Game review: Owlboy – game a decade in making is fun throwback to 8-bit gaming
Inspired by ’80s Nintendo 2D platformers, Owlboy first began development in 2007 and only hit digital store shelves this month
Ten years is a long time to wait. A lot has happened in the past decade. Wars, recessions, market crashes, upheavals, innovative technologies – plenty of life-changing events have taken place in your life since Owlboy first made its presence known in the gaming landscape, even if you’ve never heard of the release.
For gamers, one of the most interesting events is the recent interest in retro-games – mostly made by indie developers tapping into nostalgia and releasing mini-love letters to their favourite games of yesteryear. It seems only fitting, since Owlboy harks back to classic Super Nintendo and Genesis days, when the push forward in hardware led to entire new worlds beyond the scope of run-jump-gun formats. Okay, enough back story – how is it?
Pretty great actually. It’s a 2D platformer involving combat and exploration that retains all those old-fashioned adventure gameplay positives, while never descending into repetitive mechanics. You take on the eponymous hero, named Otus, who flies through the gorgeously realised animated open world, while the inspired chip-tune soundtrack uses minimalism to great effect. That’s really all you do – fly – and either through throwing objects or joining up with buddies such as the pistol-wielding Geddy, you take down any and all enemies and obstacles.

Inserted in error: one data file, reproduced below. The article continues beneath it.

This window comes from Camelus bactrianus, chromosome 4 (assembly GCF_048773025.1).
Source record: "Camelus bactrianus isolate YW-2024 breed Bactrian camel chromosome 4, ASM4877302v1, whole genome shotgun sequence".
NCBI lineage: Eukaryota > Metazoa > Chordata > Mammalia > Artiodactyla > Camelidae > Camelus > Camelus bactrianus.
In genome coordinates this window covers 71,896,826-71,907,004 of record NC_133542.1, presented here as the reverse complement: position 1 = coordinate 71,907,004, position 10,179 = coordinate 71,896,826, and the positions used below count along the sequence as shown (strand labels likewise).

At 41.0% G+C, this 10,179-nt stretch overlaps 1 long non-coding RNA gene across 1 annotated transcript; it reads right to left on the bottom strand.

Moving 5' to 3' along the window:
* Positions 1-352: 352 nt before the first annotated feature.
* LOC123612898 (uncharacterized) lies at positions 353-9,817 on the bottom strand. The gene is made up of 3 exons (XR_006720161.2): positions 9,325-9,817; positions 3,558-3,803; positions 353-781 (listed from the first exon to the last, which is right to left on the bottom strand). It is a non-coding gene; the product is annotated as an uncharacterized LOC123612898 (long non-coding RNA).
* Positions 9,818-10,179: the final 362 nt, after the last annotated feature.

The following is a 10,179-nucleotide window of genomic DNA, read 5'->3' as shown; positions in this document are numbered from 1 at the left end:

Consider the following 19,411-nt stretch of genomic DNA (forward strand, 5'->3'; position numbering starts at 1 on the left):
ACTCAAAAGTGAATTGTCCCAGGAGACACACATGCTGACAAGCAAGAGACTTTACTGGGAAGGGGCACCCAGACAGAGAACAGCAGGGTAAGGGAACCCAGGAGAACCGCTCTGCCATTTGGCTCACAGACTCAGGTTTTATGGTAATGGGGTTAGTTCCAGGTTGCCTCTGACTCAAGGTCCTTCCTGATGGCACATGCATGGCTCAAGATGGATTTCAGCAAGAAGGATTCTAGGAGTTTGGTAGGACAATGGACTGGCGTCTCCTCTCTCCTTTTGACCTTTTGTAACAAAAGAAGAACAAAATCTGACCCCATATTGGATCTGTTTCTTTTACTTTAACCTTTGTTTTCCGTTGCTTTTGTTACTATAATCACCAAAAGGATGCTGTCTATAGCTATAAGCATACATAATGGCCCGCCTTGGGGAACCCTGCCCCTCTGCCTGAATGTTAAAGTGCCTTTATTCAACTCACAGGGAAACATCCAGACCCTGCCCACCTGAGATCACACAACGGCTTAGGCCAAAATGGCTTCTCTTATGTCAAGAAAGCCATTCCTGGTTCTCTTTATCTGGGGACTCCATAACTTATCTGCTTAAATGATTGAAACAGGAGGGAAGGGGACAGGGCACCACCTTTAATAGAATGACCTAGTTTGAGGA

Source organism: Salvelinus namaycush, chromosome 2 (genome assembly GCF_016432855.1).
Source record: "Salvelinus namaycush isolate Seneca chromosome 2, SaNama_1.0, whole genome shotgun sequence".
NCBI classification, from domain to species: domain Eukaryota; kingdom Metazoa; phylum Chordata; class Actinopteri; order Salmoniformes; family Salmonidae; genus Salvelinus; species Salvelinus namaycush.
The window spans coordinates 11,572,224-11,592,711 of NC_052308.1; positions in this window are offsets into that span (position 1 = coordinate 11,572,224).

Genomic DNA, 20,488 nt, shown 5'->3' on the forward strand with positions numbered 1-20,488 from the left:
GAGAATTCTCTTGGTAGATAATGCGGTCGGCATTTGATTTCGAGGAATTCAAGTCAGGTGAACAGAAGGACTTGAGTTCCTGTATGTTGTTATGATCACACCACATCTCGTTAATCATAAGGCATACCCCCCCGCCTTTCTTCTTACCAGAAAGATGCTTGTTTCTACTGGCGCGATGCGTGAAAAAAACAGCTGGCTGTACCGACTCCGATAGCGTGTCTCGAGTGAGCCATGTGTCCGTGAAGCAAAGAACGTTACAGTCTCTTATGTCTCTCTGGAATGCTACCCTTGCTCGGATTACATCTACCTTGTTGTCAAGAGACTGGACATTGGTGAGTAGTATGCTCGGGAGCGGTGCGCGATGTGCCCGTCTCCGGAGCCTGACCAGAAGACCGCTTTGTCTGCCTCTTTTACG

It’s small on the surface, but the beauty of Owlboy lies in the way it perfects the platformer, taking heavy inspiration from such classics as Zelda and Metroid, for a distilled blend that constantly goes down a treat.
Combat is creative and challenging, a heady mix of unique methods to face-off against unknown forces, rather than the standard grab-this, kill-that format. Characters are rich and diverse, each interaction revealing layered depths that are forever expanding on this fascinating otherworld – especially considering the limitations of its retro-styled visual approach.
And then there’s the story, a simple tale well told – an initially fantasy-filled landscape that starts out as battered and only a little bit broken, but slowly reveals itself as having plenty of potential for epic greatness.
It’s easy to say Owlboy was worth the wait, especially since most of us had long forgotten it. But like a hazy memory that all of sudden makes itself clear, the game stands out as arguably the finest indie release this year.